What is meditation?
“Meditation is a conscious effort to change how the mind works. The Pali word for meditation is ‘bhavana’ which means ‘to make grow’ or ‘to develop’.”
Well that was an easy and painless post… not quite. What really is it? How do you do it? What different types are there? I get so many questions about this subject when it comes up that I am a practicing Zen Buddhist. Let’s hope what follows will make it a little more clear as we briefly cover these questions while discussing five different types of meditation. I practice Zazen, so it is the one I know the most about but I have experimented with the other forms and am pretty familiar with all of them to a degree.
First, how do you meditate? All of them in general have the same basic form:
1. Sit comfortably in one of the following positions (The uppermost being the most ideal, but whatever is comfortable):
a. Full Lotus (legs crossed with each foot resting on the opposite thigh)
b. Half Lotus (legs crossed with one foot resting on the opposite thigh; the other foot on the floor)
c. Burmese (thighs spread so that the knees are resting on the floor and both feet are close to body)
d. Kneeling with a cushion or bench
e. Sitting in a chair (feet flat on floor and the back away from back of the chair)
2. Spine straight.
3. Head up.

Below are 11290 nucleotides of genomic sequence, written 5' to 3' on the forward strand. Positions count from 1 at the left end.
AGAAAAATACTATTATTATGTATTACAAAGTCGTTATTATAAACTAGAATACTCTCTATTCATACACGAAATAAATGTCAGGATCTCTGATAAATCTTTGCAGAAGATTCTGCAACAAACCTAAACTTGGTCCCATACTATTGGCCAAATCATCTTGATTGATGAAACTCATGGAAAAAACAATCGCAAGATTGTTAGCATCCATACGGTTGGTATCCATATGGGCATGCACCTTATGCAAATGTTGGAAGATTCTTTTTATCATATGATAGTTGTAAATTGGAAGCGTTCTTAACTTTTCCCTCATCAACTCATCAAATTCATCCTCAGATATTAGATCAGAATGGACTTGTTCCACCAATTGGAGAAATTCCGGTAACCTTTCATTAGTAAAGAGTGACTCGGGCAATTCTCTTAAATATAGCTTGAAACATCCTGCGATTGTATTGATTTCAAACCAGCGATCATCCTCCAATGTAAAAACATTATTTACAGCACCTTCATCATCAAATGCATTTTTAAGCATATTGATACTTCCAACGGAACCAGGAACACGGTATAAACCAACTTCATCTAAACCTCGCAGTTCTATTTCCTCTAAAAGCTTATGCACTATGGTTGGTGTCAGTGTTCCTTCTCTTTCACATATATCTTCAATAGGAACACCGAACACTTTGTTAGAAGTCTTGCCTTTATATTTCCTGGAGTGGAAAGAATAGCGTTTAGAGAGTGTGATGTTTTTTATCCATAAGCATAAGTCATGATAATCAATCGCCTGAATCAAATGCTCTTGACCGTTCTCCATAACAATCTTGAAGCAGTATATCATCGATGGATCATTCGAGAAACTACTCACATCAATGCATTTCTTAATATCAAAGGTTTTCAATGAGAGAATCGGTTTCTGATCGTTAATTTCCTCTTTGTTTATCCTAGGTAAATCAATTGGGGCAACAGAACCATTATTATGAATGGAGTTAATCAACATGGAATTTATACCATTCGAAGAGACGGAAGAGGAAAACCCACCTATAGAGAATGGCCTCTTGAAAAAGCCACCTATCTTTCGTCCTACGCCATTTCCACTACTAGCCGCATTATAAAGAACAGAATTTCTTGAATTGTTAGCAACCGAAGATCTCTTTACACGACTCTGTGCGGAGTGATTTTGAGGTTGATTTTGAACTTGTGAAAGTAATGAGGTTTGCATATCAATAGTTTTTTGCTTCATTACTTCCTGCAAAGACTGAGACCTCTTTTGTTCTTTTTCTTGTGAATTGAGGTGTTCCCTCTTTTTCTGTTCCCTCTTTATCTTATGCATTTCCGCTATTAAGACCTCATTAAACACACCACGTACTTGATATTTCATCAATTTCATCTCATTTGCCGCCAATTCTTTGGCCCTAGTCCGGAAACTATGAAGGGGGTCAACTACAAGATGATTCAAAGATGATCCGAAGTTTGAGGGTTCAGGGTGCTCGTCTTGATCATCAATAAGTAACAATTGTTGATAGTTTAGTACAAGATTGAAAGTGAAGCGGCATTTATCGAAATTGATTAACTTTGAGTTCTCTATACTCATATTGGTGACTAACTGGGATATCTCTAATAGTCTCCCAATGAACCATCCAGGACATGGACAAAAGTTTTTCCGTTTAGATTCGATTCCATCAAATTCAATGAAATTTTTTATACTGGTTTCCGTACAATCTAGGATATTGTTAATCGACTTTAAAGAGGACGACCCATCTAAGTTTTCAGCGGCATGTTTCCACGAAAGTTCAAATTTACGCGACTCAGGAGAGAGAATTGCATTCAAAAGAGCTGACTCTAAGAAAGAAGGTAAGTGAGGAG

4. Hands in proper mudra.
5. Eyes slightly open and unfocused.
This is the form of meditation I personally practice and is practiced by Zen Buddhists and means “just-sitting”. The goal is to free the mind of ANY kind of thinking. Beginners are often suggested to follow their breath or count their breaths. This helps in allowing you to clear the mind.
The Soto school of Zen practices what is known as shikantaza, which means “nothing but sitting.” While the Rinzai school practices Zazen and Koan study. “Koans are a paradoxical teaching question or story designed to confound linear, rational thought, and therefore to help condition the mind for enlightenment” (Essential Buddhism by Jack Maguire) The koans serve as a meditation catalyst and not purely the focus of the meditation.
For a more detailed explanation watch the following video by the late great John Daido Loori of Zen Mountain Monastery describe Zazen:
I will briefly discuss the other forms of meditation:
Translated as calm abiding meditation practiced by Theravada school. You focus the mind on something in particular: observe the breath at the tip of your nose, sound of the rain, sound of traffic, etc. Additionally some focus on a virtue such as compassion or loving-kindness.
This is what is known in this country as insight meditation and is practiced by the Theravada school. Your primary focus is on your own thoughts and feelings.
Use of a power laden syllable or series of syllables, such as Om. You use a constant still repetition such as the more complex myoho-renge-kyo (glory to the lotus sutra).
This form of meditation is practiced by the pure land school. You mentally envision an image, often a Buddha or a particular bodhisattva.
In an upcoming post I will cover ways to be mindful besides meditation in your everyday life and your spiritual practice.